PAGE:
The history of international law can be told in terms of moving toward ever-increasing legal control of the right of states to resort to military force. In 1945, the international community agreed to a comprehensive peace regime in the United Nations Charter. At the heart of the regime is the general prohibition on the use of force in Article 2(4).(3) The Charter’s only exceptions are for force in self-defense to a significant armed attack and as authorized by the UN Security Council for the maintenance of international peace and security. These principles squarely aim at realizing the UN’s overriding purpose, as stated poetically in the opening line of the Charter Preamble: ‘We the peoples of the United Nations determined to save succeeding generations from the scourge of war, which twice in our lifetime has brought untold sorrow to mankind’.

The plain terms and structure of the Charter, as well as the negotiating history, all support the priority as war prevention. In addition to the express ban on resort to force, the Charter supports the realization of peace in other ways. It provides for alternatives to the use of force, and it supports respect for human rights and the achievement of economic development to eliminate the causes of conflict.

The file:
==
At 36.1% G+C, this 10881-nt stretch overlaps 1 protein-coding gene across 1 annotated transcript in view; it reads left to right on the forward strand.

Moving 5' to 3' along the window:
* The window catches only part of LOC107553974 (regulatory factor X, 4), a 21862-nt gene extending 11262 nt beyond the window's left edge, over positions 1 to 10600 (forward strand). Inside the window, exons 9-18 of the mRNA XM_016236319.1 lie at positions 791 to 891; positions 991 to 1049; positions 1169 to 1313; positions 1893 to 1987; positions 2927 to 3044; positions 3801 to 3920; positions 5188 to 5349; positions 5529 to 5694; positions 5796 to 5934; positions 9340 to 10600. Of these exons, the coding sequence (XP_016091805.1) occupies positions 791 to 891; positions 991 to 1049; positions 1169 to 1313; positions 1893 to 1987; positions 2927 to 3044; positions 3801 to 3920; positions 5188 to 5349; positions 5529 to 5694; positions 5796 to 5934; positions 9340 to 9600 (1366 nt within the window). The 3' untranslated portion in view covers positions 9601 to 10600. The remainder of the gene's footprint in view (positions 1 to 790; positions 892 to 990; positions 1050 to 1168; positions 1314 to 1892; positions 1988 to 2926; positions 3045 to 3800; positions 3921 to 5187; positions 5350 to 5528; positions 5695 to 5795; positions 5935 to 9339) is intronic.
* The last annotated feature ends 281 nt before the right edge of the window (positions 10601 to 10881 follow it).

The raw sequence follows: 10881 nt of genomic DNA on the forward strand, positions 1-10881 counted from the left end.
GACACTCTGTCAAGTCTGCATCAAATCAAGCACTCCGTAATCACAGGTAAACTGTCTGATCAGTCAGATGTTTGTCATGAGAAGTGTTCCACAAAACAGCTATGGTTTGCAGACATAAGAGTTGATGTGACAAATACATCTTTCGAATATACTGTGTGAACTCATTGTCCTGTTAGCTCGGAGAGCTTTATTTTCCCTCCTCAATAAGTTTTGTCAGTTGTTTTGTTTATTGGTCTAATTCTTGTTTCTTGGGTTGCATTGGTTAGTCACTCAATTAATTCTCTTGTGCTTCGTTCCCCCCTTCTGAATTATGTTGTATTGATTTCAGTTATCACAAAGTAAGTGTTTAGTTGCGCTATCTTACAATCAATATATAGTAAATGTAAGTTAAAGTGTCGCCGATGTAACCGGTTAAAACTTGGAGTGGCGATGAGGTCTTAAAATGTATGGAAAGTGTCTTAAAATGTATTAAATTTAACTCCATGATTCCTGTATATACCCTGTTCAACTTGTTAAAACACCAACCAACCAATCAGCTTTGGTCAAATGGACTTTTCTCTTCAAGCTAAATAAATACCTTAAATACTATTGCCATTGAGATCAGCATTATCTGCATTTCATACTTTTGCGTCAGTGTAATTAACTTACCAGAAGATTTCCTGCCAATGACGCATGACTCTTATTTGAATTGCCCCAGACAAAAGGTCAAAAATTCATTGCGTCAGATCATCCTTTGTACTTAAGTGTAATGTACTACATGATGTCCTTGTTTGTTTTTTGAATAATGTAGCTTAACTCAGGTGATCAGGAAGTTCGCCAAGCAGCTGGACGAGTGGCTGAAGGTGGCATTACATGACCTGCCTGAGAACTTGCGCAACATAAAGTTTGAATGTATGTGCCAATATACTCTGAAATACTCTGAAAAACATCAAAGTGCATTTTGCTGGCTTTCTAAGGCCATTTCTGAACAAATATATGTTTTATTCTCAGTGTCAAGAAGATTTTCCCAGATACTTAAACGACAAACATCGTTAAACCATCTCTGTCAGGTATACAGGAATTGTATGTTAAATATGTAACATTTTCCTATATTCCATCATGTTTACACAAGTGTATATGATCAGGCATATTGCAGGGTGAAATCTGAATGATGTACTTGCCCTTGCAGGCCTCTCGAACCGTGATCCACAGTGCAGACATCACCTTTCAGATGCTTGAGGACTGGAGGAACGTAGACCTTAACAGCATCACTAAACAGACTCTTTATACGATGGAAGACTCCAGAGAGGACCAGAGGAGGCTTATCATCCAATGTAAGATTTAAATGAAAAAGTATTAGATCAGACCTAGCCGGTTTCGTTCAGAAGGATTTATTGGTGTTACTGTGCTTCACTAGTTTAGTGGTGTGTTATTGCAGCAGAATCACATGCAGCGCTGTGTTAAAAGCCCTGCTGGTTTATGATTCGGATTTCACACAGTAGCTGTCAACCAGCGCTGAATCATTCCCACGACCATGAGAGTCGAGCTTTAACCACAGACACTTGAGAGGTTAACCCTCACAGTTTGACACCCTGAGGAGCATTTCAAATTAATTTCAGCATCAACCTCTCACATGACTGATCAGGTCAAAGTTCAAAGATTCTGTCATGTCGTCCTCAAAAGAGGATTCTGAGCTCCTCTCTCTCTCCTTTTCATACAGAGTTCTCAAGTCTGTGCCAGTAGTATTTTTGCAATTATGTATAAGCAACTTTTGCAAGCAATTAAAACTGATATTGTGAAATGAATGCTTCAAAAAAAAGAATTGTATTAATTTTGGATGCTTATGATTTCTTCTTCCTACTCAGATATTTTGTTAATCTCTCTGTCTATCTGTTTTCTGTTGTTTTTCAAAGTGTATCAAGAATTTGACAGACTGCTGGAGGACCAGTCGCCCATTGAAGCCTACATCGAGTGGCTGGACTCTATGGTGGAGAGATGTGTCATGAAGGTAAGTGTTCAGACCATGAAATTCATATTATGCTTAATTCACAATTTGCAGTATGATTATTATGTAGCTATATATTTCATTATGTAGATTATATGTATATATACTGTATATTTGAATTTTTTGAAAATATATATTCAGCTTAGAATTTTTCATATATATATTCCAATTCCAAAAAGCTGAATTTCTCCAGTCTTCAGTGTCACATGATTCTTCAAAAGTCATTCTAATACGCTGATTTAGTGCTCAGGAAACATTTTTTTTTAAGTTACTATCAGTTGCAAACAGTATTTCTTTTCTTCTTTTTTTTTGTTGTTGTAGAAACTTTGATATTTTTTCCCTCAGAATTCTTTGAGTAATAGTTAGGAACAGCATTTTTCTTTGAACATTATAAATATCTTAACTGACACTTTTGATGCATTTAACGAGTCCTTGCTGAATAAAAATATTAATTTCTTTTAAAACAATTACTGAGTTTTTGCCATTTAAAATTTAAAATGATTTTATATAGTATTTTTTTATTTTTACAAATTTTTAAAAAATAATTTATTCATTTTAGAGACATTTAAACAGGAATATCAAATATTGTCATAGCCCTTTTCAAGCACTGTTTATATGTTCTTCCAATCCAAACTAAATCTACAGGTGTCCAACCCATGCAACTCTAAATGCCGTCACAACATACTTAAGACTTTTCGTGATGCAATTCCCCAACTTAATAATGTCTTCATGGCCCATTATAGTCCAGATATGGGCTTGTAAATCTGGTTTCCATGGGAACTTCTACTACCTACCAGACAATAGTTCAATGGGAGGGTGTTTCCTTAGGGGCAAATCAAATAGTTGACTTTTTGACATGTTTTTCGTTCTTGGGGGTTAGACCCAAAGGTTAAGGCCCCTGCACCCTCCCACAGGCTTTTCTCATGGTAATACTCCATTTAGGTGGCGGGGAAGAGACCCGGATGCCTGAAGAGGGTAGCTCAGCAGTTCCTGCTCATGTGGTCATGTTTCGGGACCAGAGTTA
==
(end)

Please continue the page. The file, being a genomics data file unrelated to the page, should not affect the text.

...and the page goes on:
Charter Article 2(4) broadly prohibits the resort to force in international relations:

All members shall refrain in their international relations from the threat or use of force against the territorial integrity or political independence of any state, or in any other manner inconsistent with the Purposes of the United Nations.

The drafting history is clear that Article 2(4) prohibits all force between states except minimal forms as needed, for example, in effecting an arrest by shooting across the bow of a ship.(4) A member of the US delegation in responding to a question by the Brazilian delegation on Article 2(4)’s scope said, ‘the authors of the original text [intended] to state in the broadest terms an absolute all-inclusive prohibition; the phrase “or in any other manner” was designed to insure that there should be no loopholes’.(5)

Article 51 permits individual and collective self-defense if an armed attack occurs. The United Nations Charter permits unilateral self-defense only in cases where objective evidence of an emergency exists for the entire world to see, namely, evidence of an armed attack or an action amounting to an armed attack.(6) Other less tangible or immediate threats are to be submitted to the collective scrutiny of the Security Council. The Charter’s drafters believed that collective deliberation of the Council would be a better process for determining threats to the peace than would the unilateral decision of the potential victim. Articles 39 and 42 provide for the Security Council to authorize force if necessary to restore international peace in the face of a ‘threat to the peace, breach of the peace, or act of aggression’.

Article details:


Suggested Citation:

O'Connell, Mary Ellen, The Arc toward Justice and Peace (April 4, 2019). Mary Ellen O'Connell, The Arc toward Justice and Peace, in Arcs of Global Justice: Essays in Honour of William A. Schabas (D. Amann & M. de Guzman eds. Oxford University Press, 2018), pp. 467-483; Notre Dame Legal Studies Paper No. 1932. Available at SSRN: